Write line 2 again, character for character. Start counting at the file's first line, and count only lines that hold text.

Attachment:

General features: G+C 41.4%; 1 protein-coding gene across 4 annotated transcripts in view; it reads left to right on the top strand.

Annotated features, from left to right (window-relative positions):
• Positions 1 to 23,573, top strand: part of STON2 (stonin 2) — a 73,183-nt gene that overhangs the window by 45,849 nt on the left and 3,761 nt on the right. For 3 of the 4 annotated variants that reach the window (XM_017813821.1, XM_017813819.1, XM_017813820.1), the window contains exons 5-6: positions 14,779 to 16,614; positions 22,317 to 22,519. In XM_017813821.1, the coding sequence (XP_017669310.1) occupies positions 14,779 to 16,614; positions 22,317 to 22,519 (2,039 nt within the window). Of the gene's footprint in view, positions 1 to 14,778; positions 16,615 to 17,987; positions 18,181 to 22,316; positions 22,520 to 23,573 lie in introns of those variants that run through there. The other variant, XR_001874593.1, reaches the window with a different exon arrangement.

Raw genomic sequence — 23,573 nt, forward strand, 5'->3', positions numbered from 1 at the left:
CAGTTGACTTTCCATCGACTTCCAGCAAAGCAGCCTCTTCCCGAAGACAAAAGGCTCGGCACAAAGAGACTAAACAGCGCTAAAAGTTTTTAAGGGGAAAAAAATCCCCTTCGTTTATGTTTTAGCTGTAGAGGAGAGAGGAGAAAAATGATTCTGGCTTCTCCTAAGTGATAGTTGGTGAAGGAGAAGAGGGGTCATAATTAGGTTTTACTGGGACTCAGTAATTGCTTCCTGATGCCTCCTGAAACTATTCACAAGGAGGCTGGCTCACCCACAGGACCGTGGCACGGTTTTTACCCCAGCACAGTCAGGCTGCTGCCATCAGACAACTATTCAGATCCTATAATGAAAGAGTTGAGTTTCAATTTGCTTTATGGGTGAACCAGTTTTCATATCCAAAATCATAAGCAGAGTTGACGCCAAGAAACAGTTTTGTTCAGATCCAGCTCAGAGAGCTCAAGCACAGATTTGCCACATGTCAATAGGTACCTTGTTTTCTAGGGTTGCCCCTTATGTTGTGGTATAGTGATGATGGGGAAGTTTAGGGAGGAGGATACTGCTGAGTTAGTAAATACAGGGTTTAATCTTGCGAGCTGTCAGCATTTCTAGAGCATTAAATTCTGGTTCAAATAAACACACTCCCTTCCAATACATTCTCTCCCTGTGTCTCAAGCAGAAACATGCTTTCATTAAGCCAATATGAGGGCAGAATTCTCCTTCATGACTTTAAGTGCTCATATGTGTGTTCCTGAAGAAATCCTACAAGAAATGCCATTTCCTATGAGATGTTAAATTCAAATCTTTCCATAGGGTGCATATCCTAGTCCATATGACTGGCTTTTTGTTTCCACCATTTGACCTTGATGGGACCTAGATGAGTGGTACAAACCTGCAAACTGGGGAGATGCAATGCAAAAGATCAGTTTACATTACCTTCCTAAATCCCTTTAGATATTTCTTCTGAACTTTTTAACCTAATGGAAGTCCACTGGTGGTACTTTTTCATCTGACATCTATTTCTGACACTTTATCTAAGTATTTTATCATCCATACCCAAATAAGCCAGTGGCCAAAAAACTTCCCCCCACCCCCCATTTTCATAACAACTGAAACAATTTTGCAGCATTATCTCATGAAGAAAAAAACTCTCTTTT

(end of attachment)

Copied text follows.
Annotated features, from left to right (window-relative positions):